Every film that has ever been nominated for an Academy Award in any category. Enjoy!
The story of a great rivalry between a father and son, both eccentric professors in the Talmud department of Hebrew University in Jerusalem. The son has an addictive dependency on the embrace and accolades that the establishment provides, while his father is a stubborn purist with a fear and profound revulsion for what the establishment stands for, yet beneath his contempt lies a desperate thirst for some kind of recognition. The Israel Prize, Israel's most prestigious national award, is the jewel that brings these two to a final, bitter confrontation.
Eight watch of March around the World: Israel. Father and son are rivalling professors in the Talmud department of Hebrew University in Jerusalem, employing opposing methodological approaches to gather empirical results. When after sixteen consecutive nominations for the prestigious Israeli research award the father finally receives a phone call that he has been granted the prize, he is in seventh heaven, but it appears that a mistake has been made and that it is actually the son who will be honoured. The latter must now do anything within his power to ensure his father’s accolade, whilst keeping the mess-up a secret for the rest of the world. The film is directed in such a way that both the son’s and…
Part of the 30 countries festival. Israel
You don't have to be an academic to enjoy this film, but if you are or ever have been, Footnote is a must-see. It raises so many questions that are the basis of a multitude of ivory-tower hallway discussions. Eliezer Shkolnik spends 30 years in the locked archival sections of libraries comparing various texts of the Talmud on the theory that there was a different source of the material that is lost to us. When a rival researcher accidentally discovers the lost manuscript, thereby validating Eliezer's work, he publishes it himself rather than give it to Eliezer. 30 years of research and he was right, but 30 years of research and he is…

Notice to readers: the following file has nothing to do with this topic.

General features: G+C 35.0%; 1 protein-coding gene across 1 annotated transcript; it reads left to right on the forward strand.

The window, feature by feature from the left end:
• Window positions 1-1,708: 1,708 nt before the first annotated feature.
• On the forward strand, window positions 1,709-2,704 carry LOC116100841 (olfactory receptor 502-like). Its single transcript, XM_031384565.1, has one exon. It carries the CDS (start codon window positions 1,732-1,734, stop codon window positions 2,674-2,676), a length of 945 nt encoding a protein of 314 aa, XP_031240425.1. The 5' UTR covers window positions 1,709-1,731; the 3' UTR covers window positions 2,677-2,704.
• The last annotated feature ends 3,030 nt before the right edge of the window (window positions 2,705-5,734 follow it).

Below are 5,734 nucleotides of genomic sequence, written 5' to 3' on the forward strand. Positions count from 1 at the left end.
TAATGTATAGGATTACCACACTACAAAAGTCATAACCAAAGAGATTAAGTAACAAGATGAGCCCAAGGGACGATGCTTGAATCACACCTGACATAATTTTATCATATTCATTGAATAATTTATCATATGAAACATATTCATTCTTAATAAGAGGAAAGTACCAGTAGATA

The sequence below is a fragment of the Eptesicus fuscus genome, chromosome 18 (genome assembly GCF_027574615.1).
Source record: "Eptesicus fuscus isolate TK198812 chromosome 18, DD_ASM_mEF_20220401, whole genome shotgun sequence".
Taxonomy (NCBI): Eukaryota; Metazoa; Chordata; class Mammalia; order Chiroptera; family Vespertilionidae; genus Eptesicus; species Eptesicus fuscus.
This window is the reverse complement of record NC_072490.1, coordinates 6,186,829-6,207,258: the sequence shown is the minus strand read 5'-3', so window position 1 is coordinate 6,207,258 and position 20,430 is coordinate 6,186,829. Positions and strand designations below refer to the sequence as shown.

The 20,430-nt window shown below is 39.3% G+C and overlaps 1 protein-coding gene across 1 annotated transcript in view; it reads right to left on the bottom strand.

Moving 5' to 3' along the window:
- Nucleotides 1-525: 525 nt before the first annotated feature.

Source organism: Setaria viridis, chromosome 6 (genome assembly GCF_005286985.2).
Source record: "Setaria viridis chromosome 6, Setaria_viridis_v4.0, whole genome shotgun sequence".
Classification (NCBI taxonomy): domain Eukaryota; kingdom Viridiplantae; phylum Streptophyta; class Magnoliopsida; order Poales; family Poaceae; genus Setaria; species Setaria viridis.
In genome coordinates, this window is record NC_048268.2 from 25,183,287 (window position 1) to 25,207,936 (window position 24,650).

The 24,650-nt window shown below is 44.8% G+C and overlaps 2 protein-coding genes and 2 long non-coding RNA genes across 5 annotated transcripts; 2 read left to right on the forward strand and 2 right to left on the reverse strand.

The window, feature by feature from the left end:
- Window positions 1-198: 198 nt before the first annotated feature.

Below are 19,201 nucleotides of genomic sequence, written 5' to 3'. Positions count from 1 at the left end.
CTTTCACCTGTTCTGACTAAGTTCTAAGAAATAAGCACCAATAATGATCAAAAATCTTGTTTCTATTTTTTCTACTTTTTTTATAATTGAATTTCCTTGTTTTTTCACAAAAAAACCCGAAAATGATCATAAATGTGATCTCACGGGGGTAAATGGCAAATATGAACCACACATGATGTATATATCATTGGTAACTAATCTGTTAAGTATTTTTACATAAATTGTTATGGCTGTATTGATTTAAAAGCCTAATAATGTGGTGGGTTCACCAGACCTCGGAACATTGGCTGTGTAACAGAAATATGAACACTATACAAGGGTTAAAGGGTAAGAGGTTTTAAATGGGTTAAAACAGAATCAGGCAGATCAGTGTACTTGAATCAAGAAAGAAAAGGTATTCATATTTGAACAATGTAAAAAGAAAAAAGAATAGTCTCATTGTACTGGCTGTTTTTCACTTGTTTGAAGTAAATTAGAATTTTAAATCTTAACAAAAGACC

Part of Lise and Jonnie’s What A Wonderful World: May 30 days, 30 countries.
Footnote is an amazing little film that took me a while to, while watching, warm up to.
The beginning of the film introduces the two main characters, a Father and Son duo, and their specific credentials within Academia. The expositive detail of the introduction would have normally put me to sleep ( despite it being a morning viewing ) except for the playful score and interceding visual devices generously applied by Joseph Cedar. It’s almost like he was telling me ‘don’t get bogged down by all this exposition I have to shove at you, come along for the ride .. it will be worth it’.…
Why I watched this one? Footnote was nominated for a Best Foreign Film Oscar....so it made my list of movies to watch.
What is this one about? A father and son are rival professors in Talmudic Studies. When both men learn that the father will be lauded for his work, their complicated relationship reaches a new peak.
My thoughts on this one? I thought the beginning was slow moving.....the middle of the movie picked up nicely and was interesting.....but I hated the ending....if you can call it an ending. Apparently there is lots of comedy in this movie....sadly my knowledge of Talmudic Studies is very lacking....so much of the humor flew right over my head. Final thought: I was expecting more from this movie....but in the end it falls in the average category of 3 stars for me.
I usually don't like watching Israeli films.
It is a little weird for me living in the country, yet I always find our cinema to be either overly melodramatic or concerning the Israeli-Palestinian conflict.
So watching a film completely different from the usual offerings of the Israeli cinema is a fresh breath of air.
And it really helps the film is great on all accounts.
The film is about a father and a son, Eliezer and Uriel Shkolnik, both of whom are Talmud professors.
Eliezer has devoted 30 years to research, only to have another professor find information that renders Eliezer's research useless.
He becomes bitter at his lack of honor from the state and his peers.
His son on…
What started out looking like the nichiest if niche films involving the cut-throat world of Talmudic scholarship, "Footnote" actually turns out to be much more: a dark, wry, clever movie about self-worth and generational strife that continually upends the viewer's expectations.